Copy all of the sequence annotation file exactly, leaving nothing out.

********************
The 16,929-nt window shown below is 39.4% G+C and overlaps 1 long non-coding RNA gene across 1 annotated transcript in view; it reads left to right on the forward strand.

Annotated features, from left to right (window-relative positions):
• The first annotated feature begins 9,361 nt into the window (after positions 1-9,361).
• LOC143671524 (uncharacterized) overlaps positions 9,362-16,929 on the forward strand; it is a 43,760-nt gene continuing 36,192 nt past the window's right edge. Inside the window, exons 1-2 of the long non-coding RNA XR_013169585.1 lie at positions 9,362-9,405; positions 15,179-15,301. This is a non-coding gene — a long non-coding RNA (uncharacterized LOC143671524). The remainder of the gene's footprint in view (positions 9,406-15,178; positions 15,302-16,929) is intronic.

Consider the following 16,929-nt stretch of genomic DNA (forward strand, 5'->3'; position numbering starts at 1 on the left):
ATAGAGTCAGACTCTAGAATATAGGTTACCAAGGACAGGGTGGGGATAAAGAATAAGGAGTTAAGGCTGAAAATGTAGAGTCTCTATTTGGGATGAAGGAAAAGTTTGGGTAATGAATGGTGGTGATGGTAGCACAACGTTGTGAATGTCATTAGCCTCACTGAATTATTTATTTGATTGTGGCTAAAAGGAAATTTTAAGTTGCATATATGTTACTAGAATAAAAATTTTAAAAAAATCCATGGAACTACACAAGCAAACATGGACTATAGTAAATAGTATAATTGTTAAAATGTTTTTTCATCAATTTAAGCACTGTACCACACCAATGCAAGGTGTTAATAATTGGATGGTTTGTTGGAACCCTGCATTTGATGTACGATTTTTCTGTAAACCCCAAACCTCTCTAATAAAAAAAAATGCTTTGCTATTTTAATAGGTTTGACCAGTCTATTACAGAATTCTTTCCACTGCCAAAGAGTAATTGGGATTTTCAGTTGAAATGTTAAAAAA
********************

The 16,929-nt window shown below is 39.4% G+C and overlaps 1 long non-coding RNA gene across 1 annotated transcript in view; it reads left to right on the forward strand.

Annotated features, from left to right (window-relative positions):
• The first annotated feature begins 9,361 nt into the window (after positions 1-9,361).
• LOC143671524 (uncharacterized) overlaps positions 9,362-16,929 on the forward strand; it is a 43,760-nt gene continuing 36,192 nt past the window's right edge. Inside the window, exons 1-2 of the long non-coding RNA XR_013169585.1 lie at positions 9,362-9,405; positions 15,179-15,301. This is a non-coding gene — a long non-coding RNA (uncharacterized LOC143671524). The remainder of the gene's footprint in view (positions 9,406-15,178; positions 15,302-16,929) is intronic.

Consider the following 16,929-nt stretch of genomic DNA (forward strand, 5'->3'; position numbering starts at 1 on the left):
ATAGAGTCAGACTCTAGAATATAGGTTACCAAGGACAGGGTGGGGATAAAGAATAAGGAGTTAAGGCTGAAAATGTAGAGTCTCTATTTGGGATGAAGGAAAAGTTTGGGTAATGAATGGTGGTGATGGTAGCACAACGTTGTGAATGTCATTAGCCTCACTGAATTATTTATTTGATTGTGGCTAAAAGGAAATTTTAAGTTGCATATATGTTACTAGAATAAAAATTTTAAAAAAATCCATGGAACTACACAAGCAAACATGGACTATAGTAAATAGTATAATTGTTAAAATGTTTTTTCATCAATTTAAGCACTGTACCACACCAATGCAAGGTGTTAATAATTGGATGGTTTGTTGGAACCCTGCATTTGATGTACGATTTTTCTGTAAACCCCAAACCTCTCTAATAAAAAAAAATGCTTTGCTATTTTAATAGGTTTGACCAGTCTATTACAGAATTCTTTCCACTGCCAAAGAGTAATTGGGATTTTCAGTTGAAATGTTAAAAAA